2. Build your team: Now that you are working on how to stage an intervention, you need to decide who will be there and what roles they will play. Your intervention team members can include concerned colleagues and coworkers, caring family members, and friends worried about the current situation.

3. Make a plan: No effort can succeed without a well-thought out plan, and intervention is no exception. Now is the time to make your plan, including what you will say, where the intervention will be held, and how to make sure the individual with the substance use disorder will be in attendance.

4. Gather the documentation: Substance use disorder takes a heavy toll on the entire family, and gathering specific evidence about the issues impacting your family can help demonstrate the pain being caused. Take the time to document the current situation; it will make confronting the affected family member more straightforward and effective.

5. Write out the impact statements: Every member of the intervention team has been impacted in some way by a loved one’s substance use disorder. Otherwise, they would not be there. Take the time to write out your impact statement and help other team members do the same.

6. Set firm boundaries: Its essential to think carefully about what you will and will not say once the intervention begins. Knowing how to stage an intervention is as much about what not to do, so set firm boundaries about what you will discuss and stick to them. An intervention is not the time to bring up personal vendettas.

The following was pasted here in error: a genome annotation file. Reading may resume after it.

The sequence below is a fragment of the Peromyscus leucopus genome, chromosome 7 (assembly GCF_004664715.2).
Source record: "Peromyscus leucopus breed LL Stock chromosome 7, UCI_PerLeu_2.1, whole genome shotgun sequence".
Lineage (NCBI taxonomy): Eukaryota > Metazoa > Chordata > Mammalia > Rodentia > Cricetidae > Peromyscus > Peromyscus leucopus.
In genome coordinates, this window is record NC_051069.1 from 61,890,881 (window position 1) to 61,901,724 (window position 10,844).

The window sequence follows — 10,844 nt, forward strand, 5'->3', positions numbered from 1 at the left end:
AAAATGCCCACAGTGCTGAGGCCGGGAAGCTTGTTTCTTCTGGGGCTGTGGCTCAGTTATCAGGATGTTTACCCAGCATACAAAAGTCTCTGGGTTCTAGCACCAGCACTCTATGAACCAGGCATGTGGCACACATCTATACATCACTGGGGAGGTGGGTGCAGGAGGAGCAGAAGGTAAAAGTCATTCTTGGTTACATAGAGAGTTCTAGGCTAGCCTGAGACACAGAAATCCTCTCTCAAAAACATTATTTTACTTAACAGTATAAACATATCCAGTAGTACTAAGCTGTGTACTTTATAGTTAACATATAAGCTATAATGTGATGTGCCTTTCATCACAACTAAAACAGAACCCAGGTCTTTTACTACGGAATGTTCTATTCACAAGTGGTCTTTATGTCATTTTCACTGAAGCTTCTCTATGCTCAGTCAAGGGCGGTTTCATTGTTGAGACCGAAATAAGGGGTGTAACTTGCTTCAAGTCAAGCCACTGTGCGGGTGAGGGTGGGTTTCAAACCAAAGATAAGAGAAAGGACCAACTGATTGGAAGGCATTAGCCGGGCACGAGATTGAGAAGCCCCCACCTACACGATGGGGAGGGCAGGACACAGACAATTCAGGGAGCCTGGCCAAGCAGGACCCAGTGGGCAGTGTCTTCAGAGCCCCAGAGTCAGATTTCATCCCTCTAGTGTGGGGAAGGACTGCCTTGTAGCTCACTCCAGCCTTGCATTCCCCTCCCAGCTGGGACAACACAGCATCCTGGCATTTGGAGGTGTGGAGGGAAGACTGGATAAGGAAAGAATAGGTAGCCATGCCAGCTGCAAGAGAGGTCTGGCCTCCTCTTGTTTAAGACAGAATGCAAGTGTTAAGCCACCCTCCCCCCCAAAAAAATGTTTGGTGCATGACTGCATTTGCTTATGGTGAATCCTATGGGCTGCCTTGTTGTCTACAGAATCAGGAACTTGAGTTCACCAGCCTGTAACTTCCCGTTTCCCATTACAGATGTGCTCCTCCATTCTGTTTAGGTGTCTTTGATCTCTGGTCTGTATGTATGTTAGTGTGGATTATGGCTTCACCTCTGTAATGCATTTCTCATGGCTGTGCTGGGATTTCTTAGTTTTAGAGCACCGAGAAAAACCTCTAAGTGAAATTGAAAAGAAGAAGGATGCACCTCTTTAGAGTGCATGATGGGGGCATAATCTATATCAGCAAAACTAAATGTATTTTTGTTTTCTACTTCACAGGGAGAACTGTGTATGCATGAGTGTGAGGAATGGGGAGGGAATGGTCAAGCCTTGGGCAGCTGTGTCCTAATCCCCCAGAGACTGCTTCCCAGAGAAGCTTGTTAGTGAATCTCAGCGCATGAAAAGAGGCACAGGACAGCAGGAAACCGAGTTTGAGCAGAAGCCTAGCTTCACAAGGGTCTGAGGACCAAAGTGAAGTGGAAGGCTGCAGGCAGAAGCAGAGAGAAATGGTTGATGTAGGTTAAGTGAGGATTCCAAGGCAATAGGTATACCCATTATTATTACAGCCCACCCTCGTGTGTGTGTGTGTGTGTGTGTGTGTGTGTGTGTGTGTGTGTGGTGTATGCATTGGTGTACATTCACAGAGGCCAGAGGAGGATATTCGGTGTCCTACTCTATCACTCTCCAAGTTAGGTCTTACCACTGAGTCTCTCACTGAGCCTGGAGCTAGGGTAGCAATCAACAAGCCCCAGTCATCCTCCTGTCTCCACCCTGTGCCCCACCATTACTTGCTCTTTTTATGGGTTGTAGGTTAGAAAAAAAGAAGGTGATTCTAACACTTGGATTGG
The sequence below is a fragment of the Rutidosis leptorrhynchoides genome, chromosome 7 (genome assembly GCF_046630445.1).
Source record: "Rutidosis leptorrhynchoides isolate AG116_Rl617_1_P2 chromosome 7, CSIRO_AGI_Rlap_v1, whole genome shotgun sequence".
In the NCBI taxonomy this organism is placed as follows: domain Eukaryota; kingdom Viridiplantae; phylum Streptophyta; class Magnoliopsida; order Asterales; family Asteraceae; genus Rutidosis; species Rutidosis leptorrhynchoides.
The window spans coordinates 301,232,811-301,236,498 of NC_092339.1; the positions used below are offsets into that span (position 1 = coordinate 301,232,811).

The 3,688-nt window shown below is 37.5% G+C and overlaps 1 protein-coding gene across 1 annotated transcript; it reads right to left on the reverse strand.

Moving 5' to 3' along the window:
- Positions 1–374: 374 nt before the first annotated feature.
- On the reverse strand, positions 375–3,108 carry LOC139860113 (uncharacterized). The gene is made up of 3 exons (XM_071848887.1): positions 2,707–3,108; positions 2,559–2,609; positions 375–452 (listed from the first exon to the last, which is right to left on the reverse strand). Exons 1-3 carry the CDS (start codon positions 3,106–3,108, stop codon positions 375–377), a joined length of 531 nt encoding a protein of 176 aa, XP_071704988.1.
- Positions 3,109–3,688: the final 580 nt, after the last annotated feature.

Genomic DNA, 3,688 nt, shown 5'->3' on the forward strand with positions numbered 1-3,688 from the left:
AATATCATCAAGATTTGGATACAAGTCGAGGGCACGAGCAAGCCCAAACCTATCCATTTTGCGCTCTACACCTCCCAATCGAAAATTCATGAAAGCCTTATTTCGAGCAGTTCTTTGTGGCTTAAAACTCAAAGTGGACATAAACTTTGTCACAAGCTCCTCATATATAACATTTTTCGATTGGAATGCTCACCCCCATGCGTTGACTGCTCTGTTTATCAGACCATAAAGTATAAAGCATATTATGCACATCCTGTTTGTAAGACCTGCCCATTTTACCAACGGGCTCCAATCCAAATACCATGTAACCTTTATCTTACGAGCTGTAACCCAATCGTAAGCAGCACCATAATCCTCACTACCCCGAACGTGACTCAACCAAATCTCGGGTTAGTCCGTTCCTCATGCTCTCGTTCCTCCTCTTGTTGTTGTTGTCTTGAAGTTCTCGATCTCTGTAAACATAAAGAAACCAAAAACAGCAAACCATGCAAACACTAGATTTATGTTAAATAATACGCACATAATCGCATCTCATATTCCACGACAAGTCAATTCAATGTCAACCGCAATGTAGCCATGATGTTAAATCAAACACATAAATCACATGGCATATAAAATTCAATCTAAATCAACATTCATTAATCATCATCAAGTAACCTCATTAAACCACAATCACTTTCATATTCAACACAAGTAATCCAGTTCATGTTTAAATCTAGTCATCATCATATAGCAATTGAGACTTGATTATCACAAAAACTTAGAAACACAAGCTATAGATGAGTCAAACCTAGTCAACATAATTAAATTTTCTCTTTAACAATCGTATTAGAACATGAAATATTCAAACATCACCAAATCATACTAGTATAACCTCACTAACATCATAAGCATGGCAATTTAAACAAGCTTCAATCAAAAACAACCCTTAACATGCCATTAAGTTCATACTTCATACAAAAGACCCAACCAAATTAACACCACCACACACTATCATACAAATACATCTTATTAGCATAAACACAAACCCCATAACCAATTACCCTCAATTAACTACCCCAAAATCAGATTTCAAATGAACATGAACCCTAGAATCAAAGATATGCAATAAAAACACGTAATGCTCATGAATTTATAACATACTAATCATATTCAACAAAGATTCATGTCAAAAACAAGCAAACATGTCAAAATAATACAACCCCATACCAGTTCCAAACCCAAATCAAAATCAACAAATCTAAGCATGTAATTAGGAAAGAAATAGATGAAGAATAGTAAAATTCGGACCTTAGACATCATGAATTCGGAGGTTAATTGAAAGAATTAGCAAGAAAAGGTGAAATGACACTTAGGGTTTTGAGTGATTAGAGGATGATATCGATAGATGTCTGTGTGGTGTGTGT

7. Rehearse: Staging an intervention entails a complicated process, and you do not want to leave anything to chance. So rehearse your parts and let every other member of the team also practice. Knowing what to expect and what roles everyone will play will make the real meeting go much more smoothly.

What Not to Say in an Intervention

When it comes to staging an intervention, what you don’t say matters nearly as much as what is being said. With that in mind, it is important to know what to avoid once the intervention rehearsal and the actual intervention get underway.

As tempting as it might be, it is essential to avoid accusations and personal attacks during an intervention. The intervention process can get heated, and it is your job to keep things under control. Stick to the facts, talk about the impact the substance use disorder has had on the family and friends, and prioritize the support you and your fellow team members offer.

If you or a loved one needs help with abuse and/or treatment, please call the WhiteSands Treatment at (877) 855-3470. Our addiction specialists can assess your recovery needs and help you get the addiction treatment that provides the best chance for your long-term recovery.

About the Author

is a proud alumni member of WhiteSands Treatment. After living a life of chaos, destruction and constant let downs, Mark was able to make a complete turnaround that sparked a new way of life. He is serious about his recovery along with helping others. At WhiteSands Treatment, we offer support to you in your homes or when you are out living in your daily lives.